imported food to meet domestic food safety standards, including enhanced border
As with imported food, our current trade deals require us to
allow imports of other products and services that do not meet domestic safety
and environmental standards. My trade agreements will ensure that imported
products and services must meet the same standards as domestic products and
Antitrust. We are in an era of massive
consolidation across many sectors of the economy. One of the reasons why is
that we have a narrow, permissive approach to mergers that looks only at
economic efficiency and consumer welfare instead of assessing the impact that a
merger will have on competition itself.
In recent years, we have added this problematic
standard into trade agreements and
proposed it as the defining objective for competition policy in new and renegotiated agreements.
Under my administration, we will not propose this standard in any new
agreement, and we will work to renegotiate agreements to remove it.
Delivering for American Families with Stronger
Our approach to enforcing trade agreements drives down
standards worldwide and undermines American families. We offer big corporations
fast and powerful methods to enforce the provisions that benefit them but make
it nearly impossible for Americans to enforce labor and environmental
protections. Foreign governments only fear a challenge to strong rules that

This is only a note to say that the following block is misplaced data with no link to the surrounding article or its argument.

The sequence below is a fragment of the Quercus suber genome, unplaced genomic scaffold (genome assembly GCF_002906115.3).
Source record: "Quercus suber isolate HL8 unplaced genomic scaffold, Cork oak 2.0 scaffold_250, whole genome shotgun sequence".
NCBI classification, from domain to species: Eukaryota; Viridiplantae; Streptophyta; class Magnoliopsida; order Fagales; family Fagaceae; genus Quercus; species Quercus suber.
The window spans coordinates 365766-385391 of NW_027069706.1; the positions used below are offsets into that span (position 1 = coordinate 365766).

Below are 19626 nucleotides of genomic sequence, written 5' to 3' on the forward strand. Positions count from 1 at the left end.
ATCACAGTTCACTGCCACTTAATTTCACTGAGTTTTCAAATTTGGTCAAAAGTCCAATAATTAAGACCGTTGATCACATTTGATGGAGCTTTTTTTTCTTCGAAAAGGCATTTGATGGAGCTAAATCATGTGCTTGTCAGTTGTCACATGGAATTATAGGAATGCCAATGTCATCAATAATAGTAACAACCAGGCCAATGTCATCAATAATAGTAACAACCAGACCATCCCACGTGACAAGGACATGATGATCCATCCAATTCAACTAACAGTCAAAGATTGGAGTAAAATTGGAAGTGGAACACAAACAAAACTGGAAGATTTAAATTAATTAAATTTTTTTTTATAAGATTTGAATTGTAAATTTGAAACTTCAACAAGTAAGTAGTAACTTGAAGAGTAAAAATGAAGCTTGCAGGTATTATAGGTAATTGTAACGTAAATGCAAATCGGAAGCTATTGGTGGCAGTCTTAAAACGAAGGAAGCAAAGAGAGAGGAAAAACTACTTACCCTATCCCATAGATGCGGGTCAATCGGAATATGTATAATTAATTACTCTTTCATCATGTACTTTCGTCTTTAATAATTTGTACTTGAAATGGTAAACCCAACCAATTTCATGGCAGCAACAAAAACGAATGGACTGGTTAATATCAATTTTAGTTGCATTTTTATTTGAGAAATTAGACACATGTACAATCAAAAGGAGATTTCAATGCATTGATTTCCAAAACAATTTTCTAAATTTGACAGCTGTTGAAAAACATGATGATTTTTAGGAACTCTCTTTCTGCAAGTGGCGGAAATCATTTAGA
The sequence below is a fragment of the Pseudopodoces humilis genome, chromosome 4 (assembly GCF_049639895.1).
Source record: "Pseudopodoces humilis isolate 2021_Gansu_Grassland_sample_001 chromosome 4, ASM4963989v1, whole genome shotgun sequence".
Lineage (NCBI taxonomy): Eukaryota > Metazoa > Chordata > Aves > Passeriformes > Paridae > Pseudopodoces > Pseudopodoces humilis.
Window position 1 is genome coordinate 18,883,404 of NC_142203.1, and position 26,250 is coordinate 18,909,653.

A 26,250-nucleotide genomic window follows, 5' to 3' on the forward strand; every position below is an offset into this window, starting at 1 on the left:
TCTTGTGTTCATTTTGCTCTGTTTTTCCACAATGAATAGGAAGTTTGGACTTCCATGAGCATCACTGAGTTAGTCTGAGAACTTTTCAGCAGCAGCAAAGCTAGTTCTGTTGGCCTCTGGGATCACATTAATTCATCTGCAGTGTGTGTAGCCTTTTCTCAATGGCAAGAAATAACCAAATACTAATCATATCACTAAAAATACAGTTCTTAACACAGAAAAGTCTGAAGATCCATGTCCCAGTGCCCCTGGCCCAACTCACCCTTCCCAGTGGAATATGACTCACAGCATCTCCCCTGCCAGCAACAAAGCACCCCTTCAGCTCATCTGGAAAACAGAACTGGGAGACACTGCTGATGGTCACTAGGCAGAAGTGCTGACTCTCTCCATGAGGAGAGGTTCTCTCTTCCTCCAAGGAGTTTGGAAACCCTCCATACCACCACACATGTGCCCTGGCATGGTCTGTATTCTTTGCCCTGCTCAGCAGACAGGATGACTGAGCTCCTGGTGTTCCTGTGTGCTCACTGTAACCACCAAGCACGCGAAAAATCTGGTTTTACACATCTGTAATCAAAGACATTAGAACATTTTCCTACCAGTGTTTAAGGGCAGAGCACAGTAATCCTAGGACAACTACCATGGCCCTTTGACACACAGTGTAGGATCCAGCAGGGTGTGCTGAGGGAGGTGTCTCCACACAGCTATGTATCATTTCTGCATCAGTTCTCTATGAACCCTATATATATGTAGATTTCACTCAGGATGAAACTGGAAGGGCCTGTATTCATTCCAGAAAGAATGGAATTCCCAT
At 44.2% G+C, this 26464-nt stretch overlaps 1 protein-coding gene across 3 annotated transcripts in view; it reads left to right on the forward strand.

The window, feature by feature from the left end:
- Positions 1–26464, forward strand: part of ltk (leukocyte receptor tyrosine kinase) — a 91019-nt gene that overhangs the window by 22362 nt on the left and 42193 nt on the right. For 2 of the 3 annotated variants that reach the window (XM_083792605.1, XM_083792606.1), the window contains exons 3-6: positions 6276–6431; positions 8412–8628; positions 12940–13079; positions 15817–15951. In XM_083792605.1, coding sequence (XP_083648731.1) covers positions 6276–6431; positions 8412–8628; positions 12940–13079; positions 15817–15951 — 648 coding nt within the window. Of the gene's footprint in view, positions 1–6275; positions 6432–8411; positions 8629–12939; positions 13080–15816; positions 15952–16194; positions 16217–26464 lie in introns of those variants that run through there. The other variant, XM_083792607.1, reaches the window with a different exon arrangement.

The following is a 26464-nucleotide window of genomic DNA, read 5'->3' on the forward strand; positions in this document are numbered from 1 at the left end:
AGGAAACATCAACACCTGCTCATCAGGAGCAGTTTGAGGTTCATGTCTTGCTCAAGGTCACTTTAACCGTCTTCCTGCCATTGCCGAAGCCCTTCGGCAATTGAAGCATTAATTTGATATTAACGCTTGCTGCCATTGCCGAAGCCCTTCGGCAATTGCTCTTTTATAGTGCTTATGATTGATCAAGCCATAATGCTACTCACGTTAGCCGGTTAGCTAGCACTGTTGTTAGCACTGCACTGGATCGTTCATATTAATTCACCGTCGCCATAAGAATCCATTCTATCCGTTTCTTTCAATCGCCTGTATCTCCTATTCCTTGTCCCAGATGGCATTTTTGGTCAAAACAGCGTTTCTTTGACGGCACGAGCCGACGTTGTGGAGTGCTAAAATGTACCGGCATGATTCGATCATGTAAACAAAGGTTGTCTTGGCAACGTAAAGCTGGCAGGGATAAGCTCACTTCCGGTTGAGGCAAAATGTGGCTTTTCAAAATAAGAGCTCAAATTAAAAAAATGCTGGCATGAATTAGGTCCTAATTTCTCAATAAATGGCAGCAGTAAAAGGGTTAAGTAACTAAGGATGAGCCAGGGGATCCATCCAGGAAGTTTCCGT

might hurt corporate bottom lines, not to weak rules that might not adequately
protect workers, the environment, or public health.
I will entirely reorient our approach to enforcement so we drive standards up, not down. I’ll start by ending “Investor-State Dispute Settlement,” or ISDS, the favorable enforcement approach we offer corporations. Under ISDS, a company that believes that a new law violates some aspect of a trade agreement can skip the courts and challenge the law before an international panel of arbitrators. If the company wins, the panel can order that country’s taxpayers to pay out billions in damages — with no review by an actual court. What’s worse, the arbitration panels handing out these binding rulings are often made up of corporate lawyers whose day jobs are representing the very same companies that seek judgments before them.
Companies have used ISDS to undermine laws intended to benefit the public interest. A French company challenged Egypt when it increased the minimum wage. A Swedish company challenged Germany when it decided to cut back on nuclear power after the Fukushima disaster. These cases have real effects across the globe: an ISDS panel’s decision to hear a challenge that Philip Morris brought against Uruguay’s anti-smoking campaign prompted several other countries to abandon similar public health efforts.
As President, I will not include ISDS in any new
agreement and will renegotiate existing agreements to remove ISDS from them.
And I’ll strengthen our approach to enforcing labor and environmental
standards. Unlike a corporation under ISDS, a labor union seeking to enforce